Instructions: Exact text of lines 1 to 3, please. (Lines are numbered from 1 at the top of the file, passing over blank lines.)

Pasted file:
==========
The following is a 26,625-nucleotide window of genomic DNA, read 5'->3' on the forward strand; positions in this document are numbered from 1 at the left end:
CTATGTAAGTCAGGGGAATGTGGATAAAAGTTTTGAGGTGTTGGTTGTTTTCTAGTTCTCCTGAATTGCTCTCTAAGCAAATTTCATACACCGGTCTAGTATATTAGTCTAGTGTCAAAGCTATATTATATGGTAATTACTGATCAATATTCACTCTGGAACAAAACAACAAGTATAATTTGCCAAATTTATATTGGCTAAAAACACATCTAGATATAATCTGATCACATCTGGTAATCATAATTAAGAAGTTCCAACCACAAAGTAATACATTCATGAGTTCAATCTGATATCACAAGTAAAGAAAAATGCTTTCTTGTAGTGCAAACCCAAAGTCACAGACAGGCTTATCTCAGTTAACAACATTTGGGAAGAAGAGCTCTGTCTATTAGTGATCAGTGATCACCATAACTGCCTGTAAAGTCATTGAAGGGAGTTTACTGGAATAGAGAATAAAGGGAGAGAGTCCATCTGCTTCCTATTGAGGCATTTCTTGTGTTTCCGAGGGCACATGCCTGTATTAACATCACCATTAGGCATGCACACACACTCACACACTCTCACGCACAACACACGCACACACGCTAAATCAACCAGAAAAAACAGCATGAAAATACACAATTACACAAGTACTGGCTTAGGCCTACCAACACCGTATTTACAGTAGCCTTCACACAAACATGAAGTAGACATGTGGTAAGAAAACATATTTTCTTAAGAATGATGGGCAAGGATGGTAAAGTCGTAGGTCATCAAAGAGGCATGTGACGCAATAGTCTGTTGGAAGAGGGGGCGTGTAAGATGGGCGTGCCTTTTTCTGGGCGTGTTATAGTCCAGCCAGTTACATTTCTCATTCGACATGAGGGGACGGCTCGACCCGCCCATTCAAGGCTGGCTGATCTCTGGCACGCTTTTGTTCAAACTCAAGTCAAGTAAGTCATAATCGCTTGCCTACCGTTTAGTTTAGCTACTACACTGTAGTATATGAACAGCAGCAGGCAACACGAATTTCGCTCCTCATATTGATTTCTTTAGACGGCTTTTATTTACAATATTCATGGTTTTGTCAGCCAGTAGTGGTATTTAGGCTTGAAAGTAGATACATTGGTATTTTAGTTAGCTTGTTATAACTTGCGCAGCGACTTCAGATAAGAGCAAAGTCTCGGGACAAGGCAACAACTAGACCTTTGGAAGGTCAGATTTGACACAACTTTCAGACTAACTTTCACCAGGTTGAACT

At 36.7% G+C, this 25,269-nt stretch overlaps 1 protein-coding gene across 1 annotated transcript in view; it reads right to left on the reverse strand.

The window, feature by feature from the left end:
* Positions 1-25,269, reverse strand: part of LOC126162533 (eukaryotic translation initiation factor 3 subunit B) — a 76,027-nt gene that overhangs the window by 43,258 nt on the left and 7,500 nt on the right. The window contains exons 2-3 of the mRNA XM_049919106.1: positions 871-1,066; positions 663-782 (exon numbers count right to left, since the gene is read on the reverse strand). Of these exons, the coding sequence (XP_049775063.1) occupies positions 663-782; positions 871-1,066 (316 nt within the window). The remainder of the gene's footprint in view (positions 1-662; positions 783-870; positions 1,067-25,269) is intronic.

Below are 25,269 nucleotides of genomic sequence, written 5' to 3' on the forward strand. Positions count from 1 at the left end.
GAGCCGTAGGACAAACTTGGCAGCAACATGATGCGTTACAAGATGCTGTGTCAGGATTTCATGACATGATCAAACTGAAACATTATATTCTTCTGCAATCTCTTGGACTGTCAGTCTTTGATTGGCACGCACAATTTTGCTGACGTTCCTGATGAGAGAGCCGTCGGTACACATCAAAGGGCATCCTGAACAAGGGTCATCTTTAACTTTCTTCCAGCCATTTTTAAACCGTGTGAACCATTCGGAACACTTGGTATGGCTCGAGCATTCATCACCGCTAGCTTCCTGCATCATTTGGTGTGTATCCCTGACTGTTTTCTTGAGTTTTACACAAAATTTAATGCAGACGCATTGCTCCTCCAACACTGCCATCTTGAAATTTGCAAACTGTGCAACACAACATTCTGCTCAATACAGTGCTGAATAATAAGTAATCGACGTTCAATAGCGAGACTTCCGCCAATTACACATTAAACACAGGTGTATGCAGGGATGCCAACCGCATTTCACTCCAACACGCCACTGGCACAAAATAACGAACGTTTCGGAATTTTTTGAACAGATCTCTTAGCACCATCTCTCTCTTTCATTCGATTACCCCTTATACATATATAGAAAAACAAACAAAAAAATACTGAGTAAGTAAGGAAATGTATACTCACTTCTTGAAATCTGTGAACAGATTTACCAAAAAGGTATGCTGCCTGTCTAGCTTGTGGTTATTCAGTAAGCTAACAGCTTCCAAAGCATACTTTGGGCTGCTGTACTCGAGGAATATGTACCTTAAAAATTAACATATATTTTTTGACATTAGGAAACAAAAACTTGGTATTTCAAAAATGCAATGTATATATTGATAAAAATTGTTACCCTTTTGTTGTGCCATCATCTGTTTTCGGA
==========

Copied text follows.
The following is a 26,625-nucleotide window of genomic DNA, read 5'->3' on the forward strand; positions in this document are numbered from 1 at the left end:
CTATGTAAGTCAGGGGAATGTGGATAAAAGTTTTGAGGTGTTGGTTGTTTTCTAGTTCTCCTGAATTGCTCTCTAAGCAAATTTCATACACCGGTCTAGTATATTAGTCTAGTGTCAAAGCTATATTATATGGTAATTACTGATCAATATTCACTCTGGAACAAAACAACAAGTATAATTTGCCAAATTTATATTGGCTAAAAACACATCTAGATATAATCTGATCACATCTGGTAATCATAATTAAGAAGTTCCAACCACAAAGTAATACATTCATGAGTTCAATCTGATATCACAAGTAAAGAAAAATGCTTTCTTGTAGTGCAAACCCAAAGTCACAGACAGGCTTATCTCAGTTAACAACATTTGGGAAGAAGAGCTCTGTCTATTAGTGATCAGTGATCACCATAACTGCCTGTAAAGTCATTGAAGGGAGTTTACTGGAATAGAGAATAAAGGGAGAGAGTCCATCTGCTTCCTATTGAGGCATTTCTTGTGTTTCCGAGGGCACATGCCTGTATTAACATCACCATTAGGCATGCACACACACTCACACACTCTCACGCACAACACACGCACACACGCTAAATCAACCAGAAAAAACAGCATGAAAATACACAATTACACAAGTACTGGCTTAGGCCTACCAACACCGTATTTACAGTAGCCTTCACACAAACATGAAGTAGACATGTGGTAAGAAAACATATTTTCTTAAGAATGATGGGCAAGGATGGTAAAGTCGTAGGTCATCAAAGAGGCATGTGACGCAATAGTCTGTTGGAAGAGGGGGCGTGTAAGATGGGCGTGCCTTTTTCTGGGCGTGTTATAGTCCAGCCAGTTACATTTCTCATTCGACATGAGGGGACGGCTCGACCCGCCCATTCAAGGCTGGCTGATCTCTGGCACGCTTTTGTTCAAACTCAAGTCAAGTAAGTCATAATCGCTTGCCTACCGTTTAGTTTAGCTACTACACTGTAGTATATGAACAGCAGCAGGCAACACGAATTTCGCTCCTCATATTGATTTCTTTAGACGGCTTTTATTTACAATATTCATGGTTTTGTCAGCCAGTAGTGGTATTTAGGCTTGAAAGTAGATACATTGGTATTTTAGTTAGCTTGTTATAACTTGCGCAGCGACTTCAGATAAGAGCAAAGTCTCGGGACAAGGCAACAACTAGACCTTTGGAAGGTCAGATTTGACACAACTTTCAGACTAACTTTCACCAGGTTGAACT

At 36.7% G+C, this 25,269-nt stretch overlaps 1 protein-coding gene across 1 annotated transcript in view; it reads right to left on the reverse strand.